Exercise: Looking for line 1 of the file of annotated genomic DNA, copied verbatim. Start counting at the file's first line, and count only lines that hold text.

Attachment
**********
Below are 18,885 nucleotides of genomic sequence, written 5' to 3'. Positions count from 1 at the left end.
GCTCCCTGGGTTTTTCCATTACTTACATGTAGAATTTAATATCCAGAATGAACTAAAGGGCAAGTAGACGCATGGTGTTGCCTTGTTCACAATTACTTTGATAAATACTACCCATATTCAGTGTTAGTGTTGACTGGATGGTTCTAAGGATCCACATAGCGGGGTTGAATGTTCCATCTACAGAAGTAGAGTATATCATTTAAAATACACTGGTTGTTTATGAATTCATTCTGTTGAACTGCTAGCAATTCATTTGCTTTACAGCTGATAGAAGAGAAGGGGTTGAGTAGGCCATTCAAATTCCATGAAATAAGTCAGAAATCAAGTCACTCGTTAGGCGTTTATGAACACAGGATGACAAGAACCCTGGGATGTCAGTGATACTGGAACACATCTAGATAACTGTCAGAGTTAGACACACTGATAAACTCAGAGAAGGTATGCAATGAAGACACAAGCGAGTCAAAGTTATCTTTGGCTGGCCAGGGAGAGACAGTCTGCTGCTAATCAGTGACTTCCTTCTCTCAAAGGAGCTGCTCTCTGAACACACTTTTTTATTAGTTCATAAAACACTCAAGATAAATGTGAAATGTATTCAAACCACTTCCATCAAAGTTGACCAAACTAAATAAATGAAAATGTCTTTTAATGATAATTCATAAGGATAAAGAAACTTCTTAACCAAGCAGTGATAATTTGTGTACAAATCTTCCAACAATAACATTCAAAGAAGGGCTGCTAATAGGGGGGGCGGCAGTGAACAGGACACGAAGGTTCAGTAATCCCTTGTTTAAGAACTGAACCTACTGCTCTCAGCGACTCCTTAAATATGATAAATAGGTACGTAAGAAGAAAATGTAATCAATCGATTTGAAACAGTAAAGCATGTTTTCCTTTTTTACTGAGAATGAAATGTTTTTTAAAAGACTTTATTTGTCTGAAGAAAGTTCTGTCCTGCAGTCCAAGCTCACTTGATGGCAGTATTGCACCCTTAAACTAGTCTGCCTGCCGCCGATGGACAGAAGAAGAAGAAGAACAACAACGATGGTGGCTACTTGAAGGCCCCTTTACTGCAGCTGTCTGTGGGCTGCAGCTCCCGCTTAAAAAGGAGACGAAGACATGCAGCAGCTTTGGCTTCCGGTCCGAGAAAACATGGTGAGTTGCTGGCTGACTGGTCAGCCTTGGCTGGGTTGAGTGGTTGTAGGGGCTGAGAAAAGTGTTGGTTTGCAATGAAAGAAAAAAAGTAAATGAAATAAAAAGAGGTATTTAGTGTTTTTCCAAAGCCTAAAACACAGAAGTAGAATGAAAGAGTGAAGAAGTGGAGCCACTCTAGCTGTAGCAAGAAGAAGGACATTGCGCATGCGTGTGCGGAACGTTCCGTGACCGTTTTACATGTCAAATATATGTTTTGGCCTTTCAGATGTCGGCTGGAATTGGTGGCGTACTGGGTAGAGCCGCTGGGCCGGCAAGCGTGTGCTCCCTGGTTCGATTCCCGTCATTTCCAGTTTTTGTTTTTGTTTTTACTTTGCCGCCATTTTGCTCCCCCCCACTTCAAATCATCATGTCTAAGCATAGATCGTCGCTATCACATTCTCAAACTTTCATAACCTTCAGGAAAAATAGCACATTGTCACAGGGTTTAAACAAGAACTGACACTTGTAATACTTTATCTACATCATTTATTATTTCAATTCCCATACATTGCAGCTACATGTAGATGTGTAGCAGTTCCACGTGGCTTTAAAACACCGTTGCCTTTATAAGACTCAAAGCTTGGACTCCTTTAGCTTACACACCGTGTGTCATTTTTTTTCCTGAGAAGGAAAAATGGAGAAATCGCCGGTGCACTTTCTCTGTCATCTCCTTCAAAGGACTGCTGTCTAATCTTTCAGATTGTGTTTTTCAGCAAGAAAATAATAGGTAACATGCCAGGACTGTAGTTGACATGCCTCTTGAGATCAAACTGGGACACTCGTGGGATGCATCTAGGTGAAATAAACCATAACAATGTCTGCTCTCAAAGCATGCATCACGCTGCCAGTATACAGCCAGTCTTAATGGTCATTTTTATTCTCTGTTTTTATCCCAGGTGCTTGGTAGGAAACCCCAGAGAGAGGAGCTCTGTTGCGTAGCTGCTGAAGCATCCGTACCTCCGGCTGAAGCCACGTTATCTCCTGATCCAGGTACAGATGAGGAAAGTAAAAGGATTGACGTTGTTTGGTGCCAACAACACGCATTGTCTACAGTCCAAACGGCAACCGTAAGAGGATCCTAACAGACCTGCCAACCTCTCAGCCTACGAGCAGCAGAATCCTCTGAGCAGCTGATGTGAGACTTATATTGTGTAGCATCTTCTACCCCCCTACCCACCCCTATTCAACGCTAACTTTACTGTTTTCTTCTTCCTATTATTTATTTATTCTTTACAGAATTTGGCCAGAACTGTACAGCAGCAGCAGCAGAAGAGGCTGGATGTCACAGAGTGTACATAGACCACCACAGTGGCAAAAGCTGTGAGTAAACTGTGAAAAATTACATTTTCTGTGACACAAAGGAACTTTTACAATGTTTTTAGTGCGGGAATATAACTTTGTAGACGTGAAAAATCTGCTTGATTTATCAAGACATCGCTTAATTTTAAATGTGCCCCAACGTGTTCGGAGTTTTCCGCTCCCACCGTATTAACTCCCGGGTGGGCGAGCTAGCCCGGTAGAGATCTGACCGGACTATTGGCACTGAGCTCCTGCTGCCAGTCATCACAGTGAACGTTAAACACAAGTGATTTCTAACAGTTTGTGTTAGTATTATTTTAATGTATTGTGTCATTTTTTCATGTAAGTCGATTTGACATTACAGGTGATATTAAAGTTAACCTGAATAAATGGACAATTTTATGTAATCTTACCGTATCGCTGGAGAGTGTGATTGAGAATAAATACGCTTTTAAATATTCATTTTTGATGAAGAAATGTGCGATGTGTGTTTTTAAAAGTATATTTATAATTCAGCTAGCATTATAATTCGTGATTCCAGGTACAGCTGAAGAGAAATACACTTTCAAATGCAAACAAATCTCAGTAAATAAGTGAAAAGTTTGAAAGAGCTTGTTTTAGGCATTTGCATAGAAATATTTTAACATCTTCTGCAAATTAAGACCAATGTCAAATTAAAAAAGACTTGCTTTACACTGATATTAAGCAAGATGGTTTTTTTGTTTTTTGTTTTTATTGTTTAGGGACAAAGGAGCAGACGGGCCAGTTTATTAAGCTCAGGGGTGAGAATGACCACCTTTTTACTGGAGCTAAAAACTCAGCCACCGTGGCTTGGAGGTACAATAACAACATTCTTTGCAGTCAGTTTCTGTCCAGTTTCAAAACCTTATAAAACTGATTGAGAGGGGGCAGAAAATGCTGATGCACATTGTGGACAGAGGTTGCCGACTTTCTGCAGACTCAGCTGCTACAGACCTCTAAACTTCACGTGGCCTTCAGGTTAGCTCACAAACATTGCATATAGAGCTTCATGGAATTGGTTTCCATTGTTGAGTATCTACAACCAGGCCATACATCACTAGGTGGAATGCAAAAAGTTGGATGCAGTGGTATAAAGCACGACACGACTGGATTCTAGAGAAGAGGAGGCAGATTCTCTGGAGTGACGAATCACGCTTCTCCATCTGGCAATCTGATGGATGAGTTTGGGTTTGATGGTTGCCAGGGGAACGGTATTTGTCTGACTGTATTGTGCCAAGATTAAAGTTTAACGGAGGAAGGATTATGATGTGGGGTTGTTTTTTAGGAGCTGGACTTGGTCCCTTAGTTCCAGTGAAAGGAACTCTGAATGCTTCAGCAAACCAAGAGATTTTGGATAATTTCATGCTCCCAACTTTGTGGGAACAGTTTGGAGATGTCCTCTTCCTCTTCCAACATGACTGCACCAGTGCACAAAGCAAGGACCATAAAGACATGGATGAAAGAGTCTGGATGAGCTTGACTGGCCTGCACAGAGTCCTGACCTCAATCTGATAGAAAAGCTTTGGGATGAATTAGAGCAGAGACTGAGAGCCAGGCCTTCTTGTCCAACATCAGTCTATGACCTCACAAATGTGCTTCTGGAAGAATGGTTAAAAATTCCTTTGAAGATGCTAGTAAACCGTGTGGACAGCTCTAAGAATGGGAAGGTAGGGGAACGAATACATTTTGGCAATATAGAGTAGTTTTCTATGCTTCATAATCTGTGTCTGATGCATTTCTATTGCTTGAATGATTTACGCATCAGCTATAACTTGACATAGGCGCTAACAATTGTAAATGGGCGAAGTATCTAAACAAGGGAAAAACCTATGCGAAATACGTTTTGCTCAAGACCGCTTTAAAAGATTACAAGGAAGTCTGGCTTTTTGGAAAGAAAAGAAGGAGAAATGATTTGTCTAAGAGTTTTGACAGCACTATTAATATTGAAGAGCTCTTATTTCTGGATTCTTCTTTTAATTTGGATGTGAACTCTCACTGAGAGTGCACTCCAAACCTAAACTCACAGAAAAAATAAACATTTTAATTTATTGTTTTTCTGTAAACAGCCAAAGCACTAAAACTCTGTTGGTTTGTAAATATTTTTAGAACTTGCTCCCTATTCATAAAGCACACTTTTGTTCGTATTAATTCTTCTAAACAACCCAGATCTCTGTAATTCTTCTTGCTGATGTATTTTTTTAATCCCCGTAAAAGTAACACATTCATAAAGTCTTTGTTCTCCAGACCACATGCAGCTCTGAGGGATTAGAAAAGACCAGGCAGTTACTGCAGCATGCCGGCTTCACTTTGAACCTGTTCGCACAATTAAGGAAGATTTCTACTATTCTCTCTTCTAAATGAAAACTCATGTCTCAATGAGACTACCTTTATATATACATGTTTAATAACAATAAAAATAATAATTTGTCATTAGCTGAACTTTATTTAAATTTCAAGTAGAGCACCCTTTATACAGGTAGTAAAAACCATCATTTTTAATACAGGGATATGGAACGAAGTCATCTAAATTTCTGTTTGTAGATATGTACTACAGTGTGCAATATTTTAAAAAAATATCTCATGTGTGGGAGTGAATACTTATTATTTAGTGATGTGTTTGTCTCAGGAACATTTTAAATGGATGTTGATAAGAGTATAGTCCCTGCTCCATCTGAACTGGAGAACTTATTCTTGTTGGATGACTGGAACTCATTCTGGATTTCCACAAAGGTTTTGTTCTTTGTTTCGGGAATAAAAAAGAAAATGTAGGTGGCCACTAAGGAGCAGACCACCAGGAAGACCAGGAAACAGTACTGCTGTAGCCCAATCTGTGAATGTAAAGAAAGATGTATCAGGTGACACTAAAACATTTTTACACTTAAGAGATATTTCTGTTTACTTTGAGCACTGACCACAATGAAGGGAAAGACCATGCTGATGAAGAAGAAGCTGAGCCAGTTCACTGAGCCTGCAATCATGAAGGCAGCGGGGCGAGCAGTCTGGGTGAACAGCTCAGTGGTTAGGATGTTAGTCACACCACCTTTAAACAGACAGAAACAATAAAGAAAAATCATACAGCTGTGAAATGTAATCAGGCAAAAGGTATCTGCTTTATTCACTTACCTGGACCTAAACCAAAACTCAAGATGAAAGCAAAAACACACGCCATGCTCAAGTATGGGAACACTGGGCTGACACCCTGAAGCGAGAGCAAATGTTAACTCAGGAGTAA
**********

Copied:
Below are 18,885 nucleotides of genomic sequence, written 5' to 3'. Positions count from 1 at the left end.